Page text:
San Antonio Spurs head coach Gregg Popovich was named the NBA Coach of the Year for the 2011-12 season, according to USA Today. It is Popovich’s second time winning the award in his 16-year career. (Editor’s note: All quotes are also courtesy of USA Today.)
Due in large part to Popovich’s ability to alter his coaching philosophy and adhere to the collective strength of his team, the Spurs clinched the No. 1 seed in the Western Conference with a 50-16 record.
Popovich feels that the flexibility San Antonio offers him is invaluable.
“The fact they allow me to coach them the way I coach them surprises me on a daily basis,” Popovich said at the news conference in San Antonio announcing the honor. “Timmy sets the tone on the floor for our players. … Win or lose, they do it with class and they do it the right way.”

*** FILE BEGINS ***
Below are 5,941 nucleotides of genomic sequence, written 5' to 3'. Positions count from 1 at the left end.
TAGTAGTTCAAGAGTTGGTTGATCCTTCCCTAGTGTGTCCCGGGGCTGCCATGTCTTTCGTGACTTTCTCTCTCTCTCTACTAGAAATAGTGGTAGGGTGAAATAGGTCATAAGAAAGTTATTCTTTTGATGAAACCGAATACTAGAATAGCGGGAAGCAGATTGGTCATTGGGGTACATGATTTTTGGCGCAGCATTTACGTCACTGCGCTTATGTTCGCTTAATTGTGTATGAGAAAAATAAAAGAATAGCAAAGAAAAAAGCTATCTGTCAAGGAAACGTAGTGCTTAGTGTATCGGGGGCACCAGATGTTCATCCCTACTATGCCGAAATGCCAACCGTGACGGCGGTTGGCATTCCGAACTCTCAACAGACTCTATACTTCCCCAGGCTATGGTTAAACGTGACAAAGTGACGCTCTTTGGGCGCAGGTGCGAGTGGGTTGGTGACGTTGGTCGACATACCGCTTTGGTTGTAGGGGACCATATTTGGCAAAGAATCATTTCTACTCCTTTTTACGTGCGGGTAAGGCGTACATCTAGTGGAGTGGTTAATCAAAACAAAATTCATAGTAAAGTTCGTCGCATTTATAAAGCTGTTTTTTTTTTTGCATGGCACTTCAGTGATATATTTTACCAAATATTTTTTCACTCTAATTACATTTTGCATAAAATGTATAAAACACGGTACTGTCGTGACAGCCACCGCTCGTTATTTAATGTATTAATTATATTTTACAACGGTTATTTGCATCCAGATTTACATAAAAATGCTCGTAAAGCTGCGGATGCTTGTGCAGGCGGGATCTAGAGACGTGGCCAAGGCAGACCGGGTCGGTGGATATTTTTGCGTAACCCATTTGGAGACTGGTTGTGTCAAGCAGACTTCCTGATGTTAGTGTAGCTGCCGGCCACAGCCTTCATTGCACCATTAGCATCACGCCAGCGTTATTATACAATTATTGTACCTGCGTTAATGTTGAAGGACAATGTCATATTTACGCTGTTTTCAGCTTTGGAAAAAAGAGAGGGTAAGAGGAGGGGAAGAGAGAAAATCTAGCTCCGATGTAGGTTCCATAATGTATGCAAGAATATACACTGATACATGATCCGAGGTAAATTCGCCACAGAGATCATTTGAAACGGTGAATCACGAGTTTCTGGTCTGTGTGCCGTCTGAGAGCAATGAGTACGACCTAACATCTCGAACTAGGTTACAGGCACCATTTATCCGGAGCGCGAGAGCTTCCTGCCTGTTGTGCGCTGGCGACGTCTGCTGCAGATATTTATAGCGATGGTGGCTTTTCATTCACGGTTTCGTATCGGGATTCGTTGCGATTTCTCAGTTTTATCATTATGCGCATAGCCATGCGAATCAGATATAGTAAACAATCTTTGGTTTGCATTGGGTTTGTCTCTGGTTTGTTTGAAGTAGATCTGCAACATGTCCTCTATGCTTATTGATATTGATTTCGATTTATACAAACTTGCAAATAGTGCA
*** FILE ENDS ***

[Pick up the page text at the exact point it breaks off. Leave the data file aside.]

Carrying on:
From top to bottom, the Spurs organization has run efficiently, and most importantly, effectively. Without the steady prescence of Popovich, though, maybe the Spurs don’t enjoy their prolonged success.
“I think we’ve just been blessed with people who understand their priorities, very team-oriented. Our organization is also blessed, as I’ve said many times, with incredible good fortune to draft David Robinson and follow that up with Tim Duncan. That’s a couple decades of very, very possible success, unless you screw it up. It’s hard to take credit when the circumstances have gone your way so consistently.”
Most impressively is the Spurs transformation from an elite defensive team to an offensive juggernaut. The Spurs’ top-ranked offense — with a gaudy average of 110.9 points per 100 possessions — predicated on the Spurs depth and Popovich’s trust in his players, regardless of age.
After beginning the season 10-7, Popovich’s Spurs finished with a sparkling record of 40-9, including three winning streaks of at least 10 games.
Other notable Coach of the Year Candidates were Tom Thibodeau (50-16), Scott Brooks (47-19), Frank Vogel (42-24), Ryan Hollins (41-25), Larry Drew (40-26), Doc Rivers (39-27) and Mike Woodson for reviving the New York Knicks.